Claire, whose hubby has worked in mining for 20 years and often in very isolated areas, says in her previous FIFO life she'd gather with other mining wives around 3pm or 4pm and drink until late. Her husband now does a DIDO roster of four days on, three days off. "I think mums have stressful days in general, but when your husband is gone for most of the week, us mums need a drink to relax and get us through full-on days."  Although she's had a full-time nanny and maid to help with her two kids since they were born, Claire admits that alcohol was and still is her coping mechanism. But she doesn’t see it as a problem. "From what I’ve experienced, there seems to be a culture of drinking among mining wives living the expat lifestyle, especially in warm weather climates. Certainly from what I’ve seen anyway."

So why this culture? And do all expat mining wives feel the same way?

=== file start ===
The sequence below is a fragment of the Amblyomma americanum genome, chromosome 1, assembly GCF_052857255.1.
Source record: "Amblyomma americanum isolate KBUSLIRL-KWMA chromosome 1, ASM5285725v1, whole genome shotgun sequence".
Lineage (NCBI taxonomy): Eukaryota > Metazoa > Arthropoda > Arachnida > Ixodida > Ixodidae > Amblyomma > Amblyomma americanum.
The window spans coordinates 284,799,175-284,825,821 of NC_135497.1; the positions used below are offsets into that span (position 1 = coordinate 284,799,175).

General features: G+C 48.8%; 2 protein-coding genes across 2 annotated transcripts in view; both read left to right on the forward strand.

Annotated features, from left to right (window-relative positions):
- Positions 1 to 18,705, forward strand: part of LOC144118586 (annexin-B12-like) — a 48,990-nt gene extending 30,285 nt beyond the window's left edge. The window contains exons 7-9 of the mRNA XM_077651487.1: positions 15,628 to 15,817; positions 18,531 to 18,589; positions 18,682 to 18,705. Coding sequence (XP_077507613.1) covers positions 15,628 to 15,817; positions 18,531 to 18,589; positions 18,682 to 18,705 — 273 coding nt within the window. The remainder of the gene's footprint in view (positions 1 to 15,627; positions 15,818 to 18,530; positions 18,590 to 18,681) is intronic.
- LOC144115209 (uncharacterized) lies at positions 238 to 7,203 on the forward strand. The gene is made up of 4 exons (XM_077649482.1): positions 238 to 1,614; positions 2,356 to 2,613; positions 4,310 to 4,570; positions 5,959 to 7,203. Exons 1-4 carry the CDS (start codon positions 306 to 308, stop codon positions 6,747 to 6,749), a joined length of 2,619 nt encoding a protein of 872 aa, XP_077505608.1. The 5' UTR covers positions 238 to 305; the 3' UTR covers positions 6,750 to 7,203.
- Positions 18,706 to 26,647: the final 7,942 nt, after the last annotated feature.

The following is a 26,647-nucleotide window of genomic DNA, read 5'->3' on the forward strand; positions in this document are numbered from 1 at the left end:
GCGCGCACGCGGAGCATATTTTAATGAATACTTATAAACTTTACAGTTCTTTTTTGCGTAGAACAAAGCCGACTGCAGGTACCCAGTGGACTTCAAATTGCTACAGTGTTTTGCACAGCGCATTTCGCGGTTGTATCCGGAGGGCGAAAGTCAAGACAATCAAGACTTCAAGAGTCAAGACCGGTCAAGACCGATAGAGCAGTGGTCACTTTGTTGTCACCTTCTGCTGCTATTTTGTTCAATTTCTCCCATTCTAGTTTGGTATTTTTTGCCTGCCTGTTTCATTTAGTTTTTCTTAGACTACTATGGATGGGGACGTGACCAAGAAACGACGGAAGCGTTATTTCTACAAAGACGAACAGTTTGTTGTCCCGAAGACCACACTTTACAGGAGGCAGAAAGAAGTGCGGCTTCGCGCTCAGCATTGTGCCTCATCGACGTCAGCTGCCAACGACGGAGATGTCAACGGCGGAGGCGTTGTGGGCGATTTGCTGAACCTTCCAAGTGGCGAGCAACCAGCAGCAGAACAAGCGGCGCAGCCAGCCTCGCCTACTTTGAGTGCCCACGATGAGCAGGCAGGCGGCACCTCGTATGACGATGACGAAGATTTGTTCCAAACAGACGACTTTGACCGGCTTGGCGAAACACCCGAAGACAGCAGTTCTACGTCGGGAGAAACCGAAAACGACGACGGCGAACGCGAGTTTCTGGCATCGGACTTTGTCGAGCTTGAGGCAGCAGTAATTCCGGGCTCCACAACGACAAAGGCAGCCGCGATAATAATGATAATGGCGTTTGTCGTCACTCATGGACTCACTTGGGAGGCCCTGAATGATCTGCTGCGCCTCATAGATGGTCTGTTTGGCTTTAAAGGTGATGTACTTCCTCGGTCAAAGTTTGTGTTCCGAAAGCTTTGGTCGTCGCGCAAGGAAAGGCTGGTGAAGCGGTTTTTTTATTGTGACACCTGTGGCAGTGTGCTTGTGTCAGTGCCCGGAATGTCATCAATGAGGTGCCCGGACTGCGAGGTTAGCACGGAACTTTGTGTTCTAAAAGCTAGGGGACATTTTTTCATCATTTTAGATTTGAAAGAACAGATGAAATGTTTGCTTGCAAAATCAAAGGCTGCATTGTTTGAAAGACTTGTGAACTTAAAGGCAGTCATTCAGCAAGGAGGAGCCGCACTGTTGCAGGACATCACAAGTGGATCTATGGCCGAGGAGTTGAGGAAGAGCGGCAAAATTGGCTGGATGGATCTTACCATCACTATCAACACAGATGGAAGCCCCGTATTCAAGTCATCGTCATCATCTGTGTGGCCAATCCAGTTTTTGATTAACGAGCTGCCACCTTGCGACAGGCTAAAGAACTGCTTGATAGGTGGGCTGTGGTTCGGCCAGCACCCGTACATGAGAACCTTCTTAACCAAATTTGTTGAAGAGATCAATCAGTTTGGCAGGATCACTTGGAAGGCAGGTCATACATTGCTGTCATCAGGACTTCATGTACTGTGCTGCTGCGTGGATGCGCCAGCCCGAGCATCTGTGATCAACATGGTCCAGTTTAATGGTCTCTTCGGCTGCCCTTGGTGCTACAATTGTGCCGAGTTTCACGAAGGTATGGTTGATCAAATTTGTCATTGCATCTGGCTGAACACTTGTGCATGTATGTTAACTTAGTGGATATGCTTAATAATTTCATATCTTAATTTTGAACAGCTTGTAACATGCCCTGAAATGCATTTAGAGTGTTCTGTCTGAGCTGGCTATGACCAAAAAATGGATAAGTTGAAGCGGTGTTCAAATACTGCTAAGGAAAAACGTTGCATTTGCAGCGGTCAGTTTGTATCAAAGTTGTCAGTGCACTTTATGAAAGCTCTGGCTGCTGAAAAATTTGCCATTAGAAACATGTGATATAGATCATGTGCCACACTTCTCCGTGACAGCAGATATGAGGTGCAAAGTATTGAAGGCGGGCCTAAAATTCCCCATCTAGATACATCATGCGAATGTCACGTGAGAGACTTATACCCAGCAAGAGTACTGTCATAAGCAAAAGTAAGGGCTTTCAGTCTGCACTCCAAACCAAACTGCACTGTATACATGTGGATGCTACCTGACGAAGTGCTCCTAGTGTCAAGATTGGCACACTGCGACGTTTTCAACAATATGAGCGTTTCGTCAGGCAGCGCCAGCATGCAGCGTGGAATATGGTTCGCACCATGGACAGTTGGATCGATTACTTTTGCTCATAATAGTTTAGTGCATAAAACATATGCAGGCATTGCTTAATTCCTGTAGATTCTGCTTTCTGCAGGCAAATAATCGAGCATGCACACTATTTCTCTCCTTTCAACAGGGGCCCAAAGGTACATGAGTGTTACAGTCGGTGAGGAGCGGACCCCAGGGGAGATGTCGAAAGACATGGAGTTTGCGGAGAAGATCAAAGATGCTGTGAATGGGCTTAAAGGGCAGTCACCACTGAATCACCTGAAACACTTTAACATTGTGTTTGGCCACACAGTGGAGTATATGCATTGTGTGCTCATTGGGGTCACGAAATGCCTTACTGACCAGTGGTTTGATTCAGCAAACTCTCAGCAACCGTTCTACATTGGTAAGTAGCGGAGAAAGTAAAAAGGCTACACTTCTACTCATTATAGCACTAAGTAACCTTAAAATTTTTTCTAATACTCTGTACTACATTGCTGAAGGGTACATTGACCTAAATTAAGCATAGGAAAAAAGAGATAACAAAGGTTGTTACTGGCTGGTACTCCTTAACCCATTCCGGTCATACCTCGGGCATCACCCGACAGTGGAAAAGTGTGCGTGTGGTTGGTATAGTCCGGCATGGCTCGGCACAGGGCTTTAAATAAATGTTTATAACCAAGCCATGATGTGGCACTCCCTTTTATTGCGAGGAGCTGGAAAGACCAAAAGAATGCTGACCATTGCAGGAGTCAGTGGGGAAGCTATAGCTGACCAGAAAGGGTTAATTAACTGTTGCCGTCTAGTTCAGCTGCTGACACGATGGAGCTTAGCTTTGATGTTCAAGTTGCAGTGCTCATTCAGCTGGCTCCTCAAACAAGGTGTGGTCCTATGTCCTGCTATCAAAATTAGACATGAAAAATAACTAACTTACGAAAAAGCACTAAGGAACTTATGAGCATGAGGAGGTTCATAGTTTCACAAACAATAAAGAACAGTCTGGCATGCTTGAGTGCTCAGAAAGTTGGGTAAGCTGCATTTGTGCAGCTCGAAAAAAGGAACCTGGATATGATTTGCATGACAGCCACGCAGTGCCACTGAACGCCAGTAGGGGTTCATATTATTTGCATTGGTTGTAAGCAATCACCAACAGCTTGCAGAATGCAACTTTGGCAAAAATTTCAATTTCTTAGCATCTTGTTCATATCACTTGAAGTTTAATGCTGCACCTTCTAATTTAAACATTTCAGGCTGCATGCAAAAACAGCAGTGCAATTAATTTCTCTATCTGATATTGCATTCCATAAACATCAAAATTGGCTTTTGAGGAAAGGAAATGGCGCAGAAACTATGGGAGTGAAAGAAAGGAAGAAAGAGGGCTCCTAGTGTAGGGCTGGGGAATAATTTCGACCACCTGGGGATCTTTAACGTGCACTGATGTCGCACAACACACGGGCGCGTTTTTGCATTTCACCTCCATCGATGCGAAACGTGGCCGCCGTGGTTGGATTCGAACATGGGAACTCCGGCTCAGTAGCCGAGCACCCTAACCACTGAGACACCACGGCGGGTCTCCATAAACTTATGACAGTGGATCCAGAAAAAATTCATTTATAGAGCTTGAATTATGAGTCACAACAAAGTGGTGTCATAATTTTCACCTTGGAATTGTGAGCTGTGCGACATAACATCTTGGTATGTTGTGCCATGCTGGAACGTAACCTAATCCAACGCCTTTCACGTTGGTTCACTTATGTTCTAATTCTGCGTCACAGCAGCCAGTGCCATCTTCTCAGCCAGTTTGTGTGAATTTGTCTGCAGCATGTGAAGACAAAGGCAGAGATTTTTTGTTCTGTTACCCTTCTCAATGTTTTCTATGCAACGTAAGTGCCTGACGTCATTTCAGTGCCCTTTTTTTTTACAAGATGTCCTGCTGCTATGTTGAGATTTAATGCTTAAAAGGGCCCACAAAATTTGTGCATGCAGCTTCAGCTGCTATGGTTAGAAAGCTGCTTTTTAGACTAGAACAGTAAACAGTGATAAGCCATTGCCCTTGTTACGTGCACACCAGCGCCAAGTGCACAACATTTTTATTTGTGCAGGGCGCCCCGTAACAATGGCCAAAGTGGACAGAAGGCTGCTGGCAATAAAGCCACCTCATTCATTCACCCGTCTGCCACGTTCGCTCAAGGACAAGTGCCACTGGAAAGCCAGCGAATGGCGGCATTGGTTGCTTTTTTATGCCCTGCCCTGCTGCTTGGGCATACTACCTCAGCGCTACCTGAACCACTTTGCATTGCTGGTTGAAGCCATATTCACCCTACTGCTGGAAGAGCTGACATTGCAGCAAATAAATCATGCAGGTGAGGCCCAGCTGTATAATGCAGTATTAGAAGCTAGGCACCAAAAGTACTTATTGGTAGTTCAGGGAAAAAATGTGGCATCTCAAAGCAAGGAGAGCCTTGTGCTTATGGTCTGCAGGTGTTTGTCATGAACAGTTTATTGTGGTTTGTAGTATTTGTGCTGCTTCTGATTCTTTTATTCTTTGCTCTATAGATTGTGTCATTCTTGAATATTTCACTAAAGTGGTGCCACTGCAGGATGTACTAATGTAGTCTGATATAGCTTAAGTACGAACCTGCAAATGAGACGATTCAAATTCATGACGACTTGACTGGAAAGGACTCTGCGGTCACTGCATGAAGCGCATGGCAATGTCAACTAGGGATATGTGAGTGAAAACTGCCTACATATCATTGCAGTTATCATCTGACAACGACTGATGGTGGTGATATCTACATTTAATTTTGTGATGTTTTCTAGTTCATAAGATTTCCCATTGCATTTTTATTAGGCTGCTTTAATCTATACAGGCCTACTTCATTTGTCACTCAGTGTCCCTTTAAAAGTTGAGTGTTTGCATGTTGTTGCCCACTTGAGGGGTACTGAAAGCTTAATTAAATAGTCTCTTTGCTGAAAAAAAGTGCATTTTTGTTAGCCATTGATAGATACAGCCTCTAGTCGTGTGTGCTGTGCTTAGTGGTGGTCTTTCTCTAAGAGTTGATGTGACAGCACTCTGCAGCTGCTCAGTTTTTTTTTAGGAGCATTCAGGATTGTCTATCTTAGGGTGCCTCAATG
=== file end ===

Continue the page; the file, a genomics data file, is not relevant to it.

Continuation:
Mining wife Vanessa is more than keen to offer up her opinion: "I don’t feel that there’s any excuse for using drugs, let alone drinking excessively when you have kids at home while your husband is away at the mine providing for the family."  Vanessa, who's been involved in the mining industry her entire life, says her first and only priority is her children. "Why would you want to dabble in drugs and alcohol if you’re happy in your marriage or relationship, and especially if you have kids?" She says most mining wives don’t have financial worries or need to work because mining pays so well, therefore there are options to do something more productive with their time such as study, gym, getting involved in community or charity work, making friends outside mining or even getting a hobby. When it comes to expat mining wives, she has an even stronger viewpoint: "Most of them have maids or nannies or both from what I’ve seen, so what’s the excuse for those women who aren’t doing something productive with their days, other than knock off a few bottles of wine?"